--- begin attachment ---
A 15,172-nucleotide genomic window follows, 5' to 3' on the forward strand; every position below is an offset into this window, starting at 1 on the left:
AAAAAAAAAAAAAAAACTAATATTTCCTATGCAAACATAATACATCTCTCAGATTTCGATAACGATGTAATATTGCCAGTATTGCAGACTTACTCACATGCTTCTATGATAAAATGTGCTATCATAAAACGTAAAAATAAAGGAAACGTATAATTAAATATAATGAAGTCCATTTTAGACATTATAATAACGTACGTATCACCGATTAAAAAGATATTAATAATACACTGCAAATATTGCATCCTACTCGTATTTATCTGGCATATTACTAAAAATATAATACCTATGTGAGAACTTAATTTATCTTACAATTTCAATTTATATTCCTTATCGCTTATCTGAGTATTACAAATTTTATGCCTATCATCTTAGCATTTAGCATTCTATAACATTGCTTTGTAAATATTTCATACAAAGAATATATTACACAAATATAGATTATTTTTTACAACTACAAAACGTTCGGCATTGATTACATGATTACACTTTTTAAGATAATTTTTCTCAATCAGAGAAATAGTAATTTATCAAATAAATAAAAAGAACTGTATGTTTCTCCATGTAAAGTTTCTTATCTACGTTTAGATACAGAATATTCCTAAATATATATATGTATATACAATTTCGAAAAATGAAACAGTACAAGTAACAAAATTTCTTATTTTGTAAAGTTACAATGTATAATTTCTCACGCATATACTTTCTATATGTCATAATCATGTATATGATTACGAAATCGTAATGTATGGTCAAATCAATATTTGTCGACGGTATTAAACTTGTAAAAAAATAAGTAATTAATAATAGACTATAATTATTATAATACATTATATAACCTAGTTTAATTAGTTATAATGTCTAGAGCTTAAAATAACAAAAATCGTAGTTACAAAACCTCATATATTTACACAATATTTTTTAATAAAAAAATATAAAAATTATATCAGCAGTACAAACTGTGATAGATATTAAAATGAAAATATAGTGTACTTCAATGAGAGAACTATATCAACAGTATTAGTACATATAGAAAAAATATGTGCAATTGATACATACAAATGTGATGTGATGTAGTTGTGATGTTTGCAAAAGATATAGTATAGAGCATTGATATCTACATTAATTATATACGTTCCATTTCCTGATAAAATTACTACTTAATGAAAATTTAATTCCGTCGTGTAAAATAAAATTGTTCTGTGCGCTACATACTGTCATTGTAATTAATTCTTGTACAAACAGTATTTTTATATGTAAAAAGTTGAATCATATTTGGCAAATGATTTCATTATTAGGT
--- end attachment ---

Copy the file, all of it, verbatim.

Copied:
A 15,172-nucleotide genomic window follows, 5' to 3' on the forward strand; every position below is an offset into this window, starting at 1 on the left:
AAAAAAAAAAAAAAAACTAATATTTCCTATGCAAACATAATACATCTCTCAGATTTCGATAACGATGTAATATTGCCAGTATTGCAGACTTACTCACATGCTTCTATGATAAAATGTGCTATCATAAAACGTAAAAATAAAGGAAACGTATAATTAAATATAATGAAGTCCATTTTAGACATTATAATAACGTACGTATCACCGATTAAAAAGATATTAATAATACACTGCAAATATTGCATCCTACTCGTATTTATCTGGCATATTACTAAAAATATAATACCTATGTGAGAACTTAATTTATCTTACAATTTCAATTTATATTCCTTATCGCTTATCTGAGTATTACAAATTTTATGCCTATCATCTTAGCATTTAGCATTCTATAACATTGCTTTGTAAATATTTCATACAAAGAATATATTACACAAATATAGATTATTTTTTACAACTACAAAACGTTCGGCATTGATTACATGATTACACTTTTTAAGATAATTTTTCTCAATCAGAGAAATAGTAATTTATCAAATAAATAAAAAGAACTGTATGTTTCTCCATGTAAAGTTTCTTATCTACGTTTAGATACAGAATATTCCTAAATATATATATGTATATACAATTTCGAAAAATGAAACAGTACAAGTAACAAAATTTCTTATTTTGTAAAGTTACAATGTATAATTTCTCACGCATATACTTTCTATATGTCATAATCATGTATATGATTACGAAATCGTAATGTATGGTCAAATCAATATTTGTCGACGGTATTAAACTTGTAAAAAAATAAGTAATTAATAATAGACTATAATTATTATAATACATTATATAACCTAGTTTAATTAGTTATAATGTCTAGAGCTTAAAATAACAAAAATCGTAGTTACAAAACCTCATATATTTACACAATATTTTTTAATAAAAAAATATAAAAATTATATCAGCAGTACAAACTGTGATAGATATTAAAATGAAAATATAGTGTACTTCAATGAGAGAACTATATCAACAGTATTAGTACATATAGAAAAAATATGTGCAATTGATACATACAAATGTGATGTGATGTAGTTGTGATGTTTGCAAAAGATATAGTATAGAGCATTGATATCTACATTAATTATATACGTTCCATTTCCTGATAAAATTACTACTTAATGAAAATTTAATTCCGTCGTGTAAAATAAAATTGTTCTGTGCGCTACATACTGTCATTGTAATTAATTCTTGTACAAACAGTATTTTTATATGTAAAAAGTTGAATCATATTTGGCAAATGATTTCATTATTAGGT